Brain Cancer Tissue Bank
With the generosity of the family of Jacquie Lorraine Goldman and other benefactors, Mayo Clinic is pursuing a transformative vision for brain cancer care. Studying the genes and proteins that influence cancer development and progression in the brain, we will help tomorrow’s caregivers diagnose these cancers earlier and treat them far more effectively.
These innovations have the potential to enhance every aspect of brain cancer care and perhaps make prevention possible. Treatment will become less speculative and far more reassuring. It will be more effective because it will become safer, more individualized and more humane.
How Will The Jacquie Lorraine Goldman Fund Help?
Many elements are necessary to make Mayo Clinic’s vision possible. A research environment where clinicians and scientists can work together closely is vital, as are advanced biomedical technologies and a large population of patients willing to participate in research.
But something even more fundamental is needed. A large tissue bank is necessary to create the medicine of tomorrow. This bank must include tissue types of all kinds — including normal brain tissue and cancerous tissue for all stages and types of brain cancers. This vast tissue library will enable Mayo Clinic researchers to accurately identify the key culprits in brain cancers; not just genes or proteins that influence cancer development, but ones that make cancers more aggressive or resistant to therapies. Once found, these malignant forces can be stopped.
Thanks to the Jacquie Lorraine Goldman Fund, Mayo Clinic now has a way to preserve an incredible resource – tumor samples that patients will donate to us through our considerable practice in Florida. The Florida program offers more clinical trials for brain cancer treatment than any other medical center in the state, and our surgeons perform more than 100 operations each year to remove tumors of the brain and spinal chord. Because of the Goldman Fund, we will now have the financial resources to store these tissues and other biospecimens, creating a repository that will fuel ongoing discoveries and patient care improvements.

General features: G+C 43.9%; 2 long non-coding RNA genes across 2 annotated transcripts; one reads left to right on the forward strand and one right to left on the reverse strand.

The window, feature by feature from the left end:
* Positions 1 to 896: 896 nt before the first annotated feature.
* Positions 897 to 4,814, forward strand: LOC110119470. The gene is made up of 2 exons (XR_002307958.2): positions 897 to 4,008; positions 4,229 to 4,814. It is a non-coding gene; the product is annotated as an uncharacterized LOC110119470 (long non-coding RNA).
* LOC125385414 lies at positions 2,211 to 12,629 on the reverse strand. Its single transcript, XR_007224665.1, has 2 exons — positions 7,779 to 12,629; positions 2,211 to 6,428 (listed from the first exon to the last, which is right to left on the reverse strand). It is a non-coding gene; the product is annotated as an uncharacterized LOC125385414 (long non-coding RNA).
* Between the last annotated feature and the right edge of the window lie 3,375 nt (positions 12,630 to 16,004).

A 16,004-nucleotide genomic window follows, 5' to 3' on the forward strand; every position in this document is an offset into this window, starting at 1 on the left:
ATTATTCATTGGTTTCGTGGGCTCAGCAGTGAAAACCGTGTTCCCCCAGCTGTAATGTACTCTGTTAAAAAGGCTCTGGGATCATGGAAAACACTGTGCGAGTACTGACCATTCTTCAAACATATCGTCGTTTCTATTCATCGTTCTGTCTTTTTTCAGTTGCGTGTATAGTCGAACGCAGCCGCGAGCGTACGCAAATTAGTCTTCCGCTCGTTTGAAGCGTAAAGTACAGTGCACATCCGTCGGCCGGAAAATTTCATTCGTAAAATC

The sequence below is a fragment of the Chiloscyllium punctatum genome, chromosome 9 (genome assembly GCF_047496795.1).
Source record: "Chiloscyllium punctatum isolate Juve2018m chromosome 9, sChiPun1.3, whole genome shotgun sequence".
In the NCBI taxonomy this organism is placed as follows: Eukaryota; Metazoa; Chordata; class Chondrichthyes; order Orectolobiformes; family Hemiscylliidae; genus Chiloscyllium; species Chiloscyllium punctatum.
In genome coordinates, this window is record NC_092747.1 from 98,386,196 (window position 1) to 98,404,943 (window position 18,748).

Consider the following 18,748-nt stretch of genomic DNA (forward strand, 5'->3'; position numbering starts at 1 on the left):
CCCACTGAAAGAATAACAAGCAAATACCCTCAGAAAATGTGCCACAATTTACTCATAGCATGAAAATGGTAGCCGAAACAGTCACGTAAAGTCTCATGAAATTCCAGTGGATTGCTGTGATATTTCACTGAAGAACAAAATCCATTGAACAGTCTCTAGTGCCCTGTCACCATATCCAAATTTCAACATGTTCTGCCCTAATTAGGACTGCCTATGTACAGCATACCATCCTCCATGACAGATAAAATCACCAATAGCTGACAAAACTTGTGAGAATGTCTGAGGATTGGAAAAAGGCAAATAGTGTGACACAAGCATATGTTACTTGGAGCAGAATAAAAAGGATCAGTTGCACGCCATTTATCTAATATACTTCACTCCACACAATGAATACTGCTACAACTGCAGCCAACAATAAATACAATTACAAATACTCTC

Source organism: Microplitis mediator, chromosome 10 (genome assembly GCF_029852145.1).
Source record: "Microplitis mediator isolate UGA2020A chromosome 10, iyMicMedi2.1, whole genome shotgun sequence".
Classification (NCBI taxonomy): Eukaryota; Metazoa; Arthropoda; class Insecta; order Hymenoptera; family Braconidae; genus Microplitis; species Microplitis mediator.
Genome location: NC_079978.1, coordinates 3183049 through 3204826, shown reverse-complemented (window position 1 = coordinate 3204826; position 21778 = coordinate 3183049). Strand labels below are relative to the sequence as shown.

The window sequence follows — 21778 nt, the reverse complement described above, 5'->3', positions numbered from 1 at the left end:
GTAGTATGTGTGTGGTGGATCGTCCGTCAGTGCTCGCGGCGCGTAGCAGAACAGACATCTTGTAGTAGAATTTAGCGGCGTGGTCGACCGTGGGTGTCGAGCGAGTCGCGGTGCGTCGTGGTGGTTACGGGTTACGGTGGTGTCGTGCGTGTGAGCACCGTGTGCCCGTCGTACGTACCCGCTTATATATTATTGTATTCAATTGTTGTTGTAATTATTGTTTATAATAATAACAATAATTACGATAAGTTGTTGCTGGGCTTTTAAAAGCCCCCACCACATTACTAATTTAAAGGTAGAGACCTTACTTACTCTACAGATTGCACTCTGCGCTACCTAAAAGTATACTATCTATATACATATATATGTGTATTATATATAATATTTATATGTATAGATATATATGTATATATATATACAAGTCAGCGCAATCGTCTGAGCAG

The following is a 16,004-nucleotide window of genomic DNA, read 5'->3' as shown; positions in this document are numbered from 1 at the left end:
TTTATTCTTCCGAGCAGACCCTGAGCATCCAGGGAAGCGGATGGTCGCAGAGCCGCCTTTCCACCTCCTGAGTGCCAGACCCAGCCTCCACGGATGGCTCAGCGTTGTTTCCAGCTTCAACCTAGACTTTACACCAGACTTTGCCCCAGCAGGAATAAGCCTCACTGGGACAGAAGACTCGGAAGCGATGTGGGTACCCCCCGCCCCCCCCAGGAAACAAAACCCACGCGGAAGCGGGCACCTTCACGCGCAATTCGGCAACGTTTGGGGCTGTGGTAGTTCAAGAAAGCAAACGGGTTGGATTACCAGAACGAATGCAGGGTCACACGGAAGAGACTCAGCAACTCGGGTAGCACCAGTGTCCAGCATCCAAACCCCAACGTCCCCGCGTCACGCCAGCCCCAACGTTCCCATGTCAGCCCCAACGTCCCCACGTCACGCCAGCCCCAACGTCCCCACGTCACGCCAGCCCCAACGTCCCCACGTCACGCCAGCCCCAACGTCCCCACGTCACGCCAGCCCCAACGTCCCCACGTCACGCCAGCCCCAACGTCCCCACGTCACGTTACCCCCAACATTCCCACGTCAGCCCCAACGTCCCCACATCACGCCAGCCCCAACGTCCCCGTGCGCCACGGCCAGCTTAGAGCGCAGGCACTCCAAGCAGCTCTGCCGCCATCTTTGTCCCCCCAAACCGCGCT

The tissue bank will help advance patient care continuously because of the nature of research and the rate at which medical knowledge is expanding. As we learn more about cancers of the brain, new ways of analyzing them will become possible. A tissue bank will make it possible for Mayo Clinic investigators to apply this knowledge quickly and with far-reaching relevance to patient care.
Why Is Philanthropy Necessary?
Mayo Clinic has already begun assembling a large tissue bank for cancers. But the cost to do so is considerable and continuing. Storing tissues and other biological samples is more complicated than finding a suitable container and freezer space. The complexity can also increase substantially, depending upon the intended use for the sample. As a result, the cost of obtaining and preserving a sample can easily exceed $100, and storage is an ongoing expense. At the Jacksonville campus, Mayo Clinic currently spends more than $100,000 annually on this activity alone.